A workout plan may look different for everyone but in general you should incorporate;

  1. Strength training
  2. Yoga for flexibility
  3. Cardio
  4. Core workouts – an instructor I had once had a love for “Plank/Side Plank/Plank”.  I can still hear the way she said it.  She was tough but those challenging core workouts work magic.
  5. Squats, Lunges and Step-ups.  You can’t do too many.

For some great movements to help you along your way try these.

Proper nutrition helps prepare as well.  I focus on staying away from processed foods and eating a lot of protein.  Find a good healthy eating plan that works for you and stick with it.

Remember to keep your goal in mind.  It’s hard to find the gumption to leave your house for the gym at 6AM on a dark snowy February morning when summer hiking seems so far away.  If you continue to keep your eye on the prize you will get there. Don’t let up.

 

Stay Involved in the Online Community

Stay active in online conversations or just read through trip reports from other hikers.  When you’re having hiking withdrawals it’s fun to hop online and read what others are doing and look at the photos of their latest winter hiking adventures.

Hikers that are planning their summer trips may have questions that you can answer.  You can share your knowledge and experiences with them.  If you are plugged into the right online community you will be able to talk through your plans with the group and ask for suggestions.  Bounce ideas off the experts and consider all feedback.  I have changed some backpacking trips up dramatically based on conversations with other hikers in online forums.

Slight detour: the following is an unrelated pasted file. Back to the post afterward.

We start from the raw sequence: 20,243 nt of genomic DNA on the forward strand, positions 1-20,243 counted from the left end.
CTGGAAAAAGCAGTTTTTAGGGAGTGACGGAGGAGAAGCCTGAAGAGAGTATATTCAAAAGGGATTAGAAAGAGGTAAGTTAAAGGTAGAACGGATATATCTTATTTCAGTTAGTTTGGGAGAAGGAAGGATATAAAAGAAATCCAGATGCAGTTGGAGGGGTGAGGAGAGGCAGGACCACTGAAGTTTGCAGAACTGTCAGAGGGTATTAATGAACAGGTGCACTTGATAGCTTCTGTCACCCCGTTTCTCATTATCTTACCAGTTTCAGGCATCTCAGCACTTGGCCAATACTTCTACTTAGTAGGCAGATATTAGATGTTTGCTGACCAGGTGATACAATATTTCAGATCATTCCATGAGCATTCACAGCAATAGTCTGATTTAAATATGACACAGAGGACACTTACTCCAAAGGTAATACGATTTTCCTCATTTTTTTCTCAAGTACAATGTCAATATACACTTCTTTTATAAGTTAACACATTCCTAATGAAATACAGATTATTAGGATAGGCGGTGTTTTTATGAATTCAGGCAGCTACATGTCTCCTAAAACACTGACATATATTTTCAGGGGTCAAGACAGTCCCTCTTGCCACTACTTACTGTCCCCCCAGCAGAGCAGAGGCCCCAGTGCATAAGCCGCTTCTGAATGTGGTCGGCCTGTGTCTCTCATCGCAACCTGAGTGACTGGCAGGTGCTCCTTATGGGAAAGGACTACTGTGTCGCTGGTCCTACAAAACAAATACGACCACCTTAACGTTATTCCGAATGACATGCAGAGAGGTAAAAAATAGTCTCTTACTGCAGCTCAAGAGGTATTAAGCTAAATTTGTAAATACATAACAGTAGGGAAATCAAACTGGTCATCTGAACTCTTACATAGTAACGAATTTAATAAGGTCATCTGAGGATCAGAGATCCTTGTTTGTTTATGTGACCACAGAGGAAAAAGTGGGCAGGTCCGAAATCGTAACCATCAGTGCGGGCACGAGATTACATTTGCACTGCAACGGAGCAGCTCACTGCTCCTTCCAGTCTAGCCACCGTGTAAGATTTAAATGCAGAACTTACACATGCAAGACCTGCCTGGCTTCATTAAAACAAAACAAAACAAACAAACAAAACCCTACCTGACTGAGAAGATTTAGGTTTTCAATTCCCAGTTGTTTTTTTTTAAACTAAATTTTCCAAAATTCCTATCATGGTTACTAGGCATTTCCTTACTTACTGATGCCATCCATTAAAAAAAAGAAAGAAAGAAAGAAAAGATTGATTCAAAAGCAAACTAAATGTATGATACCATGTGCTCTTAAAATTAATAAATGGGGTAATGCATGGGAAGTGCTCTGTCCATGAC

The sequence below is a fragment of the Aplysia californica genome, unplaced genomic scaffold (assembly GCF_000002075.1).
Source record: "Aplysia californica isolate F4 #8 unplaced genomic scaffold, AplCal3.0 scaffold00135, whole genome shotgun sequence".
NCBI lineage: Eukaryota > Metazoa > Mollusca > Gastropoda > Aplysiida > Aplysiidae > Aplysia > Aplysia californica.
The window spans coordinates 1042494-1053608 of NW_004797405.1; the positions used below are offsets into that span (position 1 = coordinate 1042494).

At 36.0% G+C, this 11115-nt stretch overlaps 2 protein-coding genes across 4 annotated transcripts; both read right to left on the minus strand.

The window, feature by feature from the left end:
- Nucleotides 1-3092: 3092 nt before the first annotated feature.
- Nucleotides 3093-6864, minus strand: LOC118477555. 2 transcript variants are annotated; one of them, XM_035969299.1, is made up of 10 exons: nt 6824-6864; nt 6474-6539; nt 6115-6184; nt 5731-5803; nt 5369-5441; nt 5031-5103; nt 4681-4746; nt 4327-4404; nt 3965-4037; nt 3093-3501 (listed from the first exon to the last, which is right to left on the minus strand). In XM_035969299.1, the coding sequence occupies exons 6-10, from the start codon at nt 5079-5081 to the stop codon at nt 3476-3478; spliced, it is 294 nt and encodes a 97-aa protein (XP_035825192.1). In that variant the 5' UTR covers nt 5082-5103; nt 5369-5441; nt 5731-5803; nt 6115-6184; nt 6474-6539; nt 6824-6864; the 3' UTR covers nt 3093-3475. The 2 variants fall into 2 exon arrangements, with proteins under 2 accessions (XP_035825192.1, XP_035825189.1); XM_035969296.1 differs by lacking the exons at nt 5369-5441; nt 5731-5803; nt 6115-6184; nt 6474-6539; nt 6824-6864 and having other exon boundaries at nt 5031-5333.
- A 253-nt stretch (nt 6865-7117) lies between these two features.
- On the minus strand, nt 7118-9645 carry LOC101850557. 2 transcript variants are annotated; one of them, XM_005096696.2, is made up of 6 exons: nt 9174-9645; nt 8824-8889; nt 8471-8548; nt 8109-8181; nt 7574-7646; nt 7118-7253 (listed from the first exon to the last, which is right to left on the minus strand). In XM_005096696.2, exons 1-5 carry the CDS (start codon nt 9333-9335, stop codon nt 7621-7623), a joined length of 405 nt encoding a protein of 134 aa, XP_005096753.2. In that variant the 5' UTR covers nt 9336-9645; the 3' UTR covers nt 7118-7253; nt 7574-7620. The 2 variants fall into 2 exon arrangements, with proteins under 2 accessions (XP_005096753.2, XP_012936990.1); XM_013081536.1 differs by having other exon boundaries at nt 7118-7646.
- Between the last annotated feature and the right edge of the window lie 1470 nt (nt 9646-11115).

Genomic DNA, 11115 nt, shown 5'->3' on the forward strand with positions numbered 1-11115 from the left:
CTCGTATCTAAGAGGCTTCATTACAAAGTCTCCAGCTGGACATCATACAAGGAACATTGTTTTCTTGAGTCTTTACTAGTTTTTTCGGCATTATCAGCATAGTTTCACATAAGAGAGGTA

Stay connected.

 

Check out clearance racks for some summer hiking finds

Take a trip to the outlets. When the winter lovers are searching out a good pair of winter boots or the warmest expensive gloves you can be searching out the 50% off deals on all of your summer goods.  Don’t be shy about checking out the back of the store clearance racks or online clearance tabs.

Summer hiking in sleeveless tops and light boots may be a far off reality but if you don’t mind weeding through the off-colors and limited selection you could score an entire summer’s worth of hiking attire for a fraction of what it will cost in June.

 

Plan a fun summer adventure

“Always have a fun goal.”  I actually read this on a meme and it stuck with me.   It’s a key to staying happy.  It makes sense.

Different than the hiking goal where you plan to push your limits and grow,  a ‘fun goal’ is all about including others, slowing it down and letting yourself get lost in the enjoyment.

This past summer my ‘fun goal’ was going in to hike West Bond.  I was in the area last summer so knew I could do it and I felt very relaxed about it.  We camped on West Bond spur and it was some of my best time spent all summer.  It was pure magic.  We hiked out past Zealand Falls and spent some time trout fishing and unwinding.  It was wonderful.  The winter months were the perfect time to plan this trip to perfection.

  1. Choose your goal however big or small it may be.  It’s a personal thing.
  2. Set a tentative date for it.
  3. Invite others.